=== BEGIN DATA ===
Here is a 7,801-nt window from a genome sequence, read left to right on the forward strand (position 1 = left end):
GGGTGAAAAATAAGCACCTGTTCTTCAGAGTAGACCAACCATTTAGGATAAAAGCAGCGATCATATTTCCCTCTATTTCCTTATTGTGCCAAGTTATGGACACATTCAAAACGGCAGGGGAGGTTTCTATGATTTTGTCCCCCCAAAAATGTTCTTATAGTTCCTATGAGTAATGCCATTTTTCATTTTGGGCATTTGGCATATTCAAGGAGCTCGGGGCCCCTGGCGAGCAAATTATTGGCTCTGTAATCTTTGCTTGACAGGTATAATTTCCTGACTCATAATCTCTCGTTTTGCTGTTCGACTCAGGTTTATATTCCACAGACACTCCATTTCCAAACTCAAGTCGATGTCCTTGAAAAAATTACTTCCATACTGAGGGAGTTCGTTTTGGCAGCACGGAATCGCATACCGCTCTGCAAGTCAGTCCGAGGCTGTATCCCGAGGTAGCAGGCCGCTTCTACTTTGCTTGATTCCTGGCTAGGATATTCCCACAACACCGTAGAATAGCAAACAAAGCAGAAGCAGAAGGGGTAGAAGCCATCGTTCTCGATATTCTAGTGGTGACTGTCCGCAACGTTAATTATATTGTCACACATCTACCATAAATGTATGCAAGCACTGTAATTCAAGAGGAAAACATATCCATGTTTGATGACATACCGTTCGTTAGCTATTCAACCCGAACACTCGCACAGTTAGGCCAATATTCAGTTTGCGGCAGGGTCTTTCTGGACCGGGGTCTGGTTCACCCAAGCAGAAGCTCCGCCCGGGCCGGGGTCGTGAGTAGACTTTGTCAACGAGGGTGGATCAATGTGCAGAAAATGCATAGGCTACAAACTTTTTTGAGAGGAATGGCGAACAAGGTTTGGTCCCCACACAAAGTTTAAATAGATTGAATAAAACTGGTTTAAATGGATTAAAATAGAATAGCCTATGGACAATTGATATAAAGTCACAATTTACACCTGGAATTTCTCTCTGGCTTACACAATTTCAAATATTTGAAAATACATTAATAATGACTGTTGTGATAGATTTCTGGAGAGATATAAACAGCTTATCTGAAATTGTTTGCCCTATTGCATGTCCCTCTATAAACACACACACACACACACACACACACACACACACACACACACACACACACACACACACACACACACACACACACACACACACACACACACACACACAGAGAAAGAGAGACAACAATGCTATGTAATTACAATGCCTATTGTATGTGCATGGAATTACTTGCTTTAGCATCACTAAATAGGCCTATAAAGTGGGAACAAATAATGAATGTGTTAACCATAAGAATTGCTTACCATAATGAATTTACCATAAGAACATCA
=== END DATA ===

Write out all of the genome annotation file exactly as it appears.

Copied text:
Here is a 7,801-nt window from a genome sequence, read left to right on the forward strand (position 1 = left end):
GGGTGAAAAATAAGCACCTGTTCTTCAGAGTAGACCAACCATTTAGGATAAAAGCAGCGATCATATTTCCCTCTATTTCCTTATTGTGCCAAGTTATGGACACATTCAAAACGGCAGGGGAGGTTTCTATGATTTTGTCCCCCCAAAAATGTTCTTATAGTTCCTATGAGTAATGCCATTTTTCATTTTGGGCATTTGGCATATTCAAGGAGCTCGGGGCCCCTGGCGAGCAAATTATTGGCTCTGTAATCTTTGCTTGACAGGTATAATTTCCTGACTCATAATCTCTCGTTTTGCTGTTCGACTCAGGTTTATATTCCACAGACACTCCATTTCCAAACTCAAGTCGATGTCCTTGAAAAAATTACTTCCATACTGAGGGAGTTCGTTTTGGCAGCACGGAATCGCATACCGCTCTGCAAGTCAGTCCGAGGCTGTATCCCGAGGTAGCAGGCCGCTTCTACTTTGCTTGATTCCTGGCTAGGATATTCCCACAACACCGTAGAATAGCAAACAAAGCAGAAGCAGAAGGGGTAGAAGCCATCGTTCTCGATATTCTAGTGGTGACTGTCCGCAACGTTAATTATATTGTCACACATCTACCATAAATGTATGCAAGCACTGTAATTCAAGAGGAAAACATATCCATGTTTGATGACATACCGTTCGTTAGCTATTCAACCCGAACACTCGCACAGTTAGGCCAATATTCAGTTTGCGGCAGGGTCTTTCTGGACCGGGGTCTGGTTCACCCAAGCAGAAGCTCCGCCCGGGCCGGGGTCGTGAGTAGACTTTGTCAACGAGGGTGGATCAATGTGCAGAAAATGCATAGGCTACAAACTTTTTTGAGAGGAATGGCGAACAAGGTTTGGTCCCCACACAAAGTTTAAATAGATTGAATAAAACTGGTTTAAATGGATTAAAATAGAATAGCCTATGGACAATTGATATAAAGTCACAATTTACACCTGGAATTTCTCTCTGGCTTACACAATTTCAAATATTTGAAAATACATTAATAATGACTGTTGTGATAGATTTCTGGAGAGATATAAACAGCTTATCTGAAATTGTTTGCCCTATTGCATGTCCCTCTATAAACACACACACACACACACACACACACACACACACACACACACACACACACACACACACACACACACACACACACACACACACACACACACACACACAGAGAAAGAGAGACAACAATGCTATGTAATTACAATGCCTATTGTATGTGCATGGAATTACTTGCTTTAGCATCACTAAATAGGCCTATAAAGTGGGAACAAATAATGAATGTGTTAACCATAAGAATTGCTTACCATAATGAATTTACCATAAGAACATCA